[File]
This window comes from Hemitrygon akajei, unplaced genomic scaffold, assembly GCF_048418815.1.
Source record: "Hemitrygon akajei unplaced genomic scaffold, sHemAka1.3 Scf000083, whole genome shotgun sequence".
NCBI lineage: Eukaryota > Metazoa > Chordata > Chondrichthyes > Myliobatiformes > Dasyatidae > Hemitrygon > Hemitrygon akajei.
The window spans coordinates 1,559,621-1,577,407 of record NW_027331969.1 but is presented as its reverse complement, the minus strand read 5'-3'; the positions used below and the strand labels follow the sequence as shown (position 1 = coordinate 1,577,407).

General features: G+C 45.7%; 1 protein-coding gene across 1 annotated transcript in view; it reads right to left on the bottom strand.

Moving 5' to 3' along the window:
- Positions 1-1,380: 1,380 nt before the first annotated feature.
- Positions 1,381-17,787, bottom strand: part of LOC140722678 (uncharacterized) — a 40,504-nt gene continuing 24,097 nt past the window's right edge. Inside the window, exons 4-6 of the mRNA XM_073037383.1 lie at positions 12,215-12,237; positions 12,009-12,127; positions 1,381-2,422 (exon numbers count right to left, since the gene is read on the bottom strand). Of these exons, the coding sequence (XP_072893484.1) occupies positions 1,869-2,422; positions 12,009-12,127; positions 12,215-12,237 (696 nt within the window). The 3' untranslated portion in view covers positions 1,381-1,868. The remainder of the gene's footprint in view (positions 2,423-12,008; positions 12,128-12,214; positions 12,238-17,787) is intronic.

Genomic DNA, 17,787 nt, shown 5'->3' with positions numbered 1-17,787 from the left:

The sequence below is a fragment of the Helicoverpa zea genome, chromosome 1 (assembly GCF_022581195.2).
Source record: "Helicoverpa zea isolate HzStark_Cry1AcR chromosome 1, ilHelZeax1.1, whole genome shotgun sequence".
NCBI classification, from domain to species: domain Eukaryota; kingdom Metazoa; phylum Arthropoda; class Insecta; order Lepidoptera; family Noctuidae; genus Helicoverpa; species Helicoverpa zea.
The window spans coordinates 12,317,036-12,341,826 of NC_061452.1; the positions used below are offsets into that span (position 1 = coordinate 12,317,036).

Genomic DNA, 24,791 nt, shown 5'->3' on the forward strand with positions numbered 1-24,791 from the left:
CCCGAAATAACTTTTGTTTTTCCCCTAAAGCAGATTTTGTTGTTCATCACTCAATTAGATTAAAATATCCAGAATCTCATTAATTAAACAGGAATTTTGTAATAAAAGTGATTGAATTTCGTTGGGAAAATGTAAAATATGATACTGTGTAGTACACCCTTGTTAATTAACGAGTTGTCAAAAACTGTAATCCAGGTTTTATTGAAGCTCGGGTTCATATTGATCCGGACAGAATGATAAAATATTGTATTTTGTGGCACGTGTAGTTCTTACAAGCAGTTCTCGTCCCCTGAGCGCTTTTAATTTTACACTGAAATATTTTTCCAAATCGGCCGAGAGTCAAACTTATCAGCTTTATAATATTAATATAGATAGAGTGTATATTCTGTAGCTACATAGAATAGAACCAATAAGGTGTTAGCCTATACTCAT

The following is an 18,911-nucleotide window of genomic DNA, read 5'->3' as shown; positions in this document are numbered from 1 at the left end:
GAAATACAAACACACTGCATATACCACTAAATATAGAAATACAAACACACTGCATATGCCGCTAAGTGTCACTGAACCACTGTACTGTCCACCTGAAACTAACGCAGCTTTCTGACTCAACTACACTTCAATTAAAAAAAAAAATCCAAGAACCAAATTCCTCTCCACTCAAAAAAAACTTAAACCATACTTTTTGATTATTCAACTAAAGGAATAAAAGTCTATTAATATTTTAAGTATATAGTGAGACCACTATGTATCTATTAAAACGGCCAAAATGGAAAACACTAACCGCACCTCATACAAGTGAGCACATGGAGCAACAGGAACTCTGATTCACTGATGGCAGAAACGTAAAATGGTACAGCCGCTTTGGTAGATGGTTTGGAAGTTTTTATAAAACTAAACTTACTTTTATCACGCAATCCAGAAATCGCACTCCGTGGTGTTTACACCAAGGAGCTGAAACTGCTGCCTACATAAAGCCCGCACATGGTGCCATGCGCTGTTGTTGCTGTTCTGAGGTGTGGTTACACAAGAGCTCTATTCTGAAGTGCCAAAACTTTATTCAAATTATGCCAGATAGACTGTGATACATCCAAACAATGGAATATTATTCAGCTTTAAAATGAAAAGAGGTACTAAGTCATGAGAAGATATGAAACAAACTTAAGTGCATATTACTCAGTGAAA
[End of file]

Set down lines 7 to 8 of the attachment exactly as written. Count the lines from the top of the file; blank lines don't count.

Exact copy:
- Positions 1-1,380: 1,380 nt before the first annotated feature.
- Positions 1,381-17,787, bottom strand: part of LOC140722678 (uncharacterized) — a 40,504-nt gene continuing 24,097 nt past the window's right edge. Inside the window, exons 4-6 of the mRNA XM_073037383.1 lie at positions 12,215-12,237; positions 12,009-12,127; positions 1,381-2,422 (exon numbers count right to left, since the gene is read on the bottom strand). Of these exons, the coding sequence (XP_072893484.1) occupies positions 1,869-2,422; positions 12,009-12,127; positions 12,215-12,237 (696 nt within the window). The 3' untranslated portion in view covers positions 1,381-1,868. The remainder of the gene's footprint in view (positions 2,423-12,008; positions 12,128-12,214; positions 12,238-17,787) is intronic.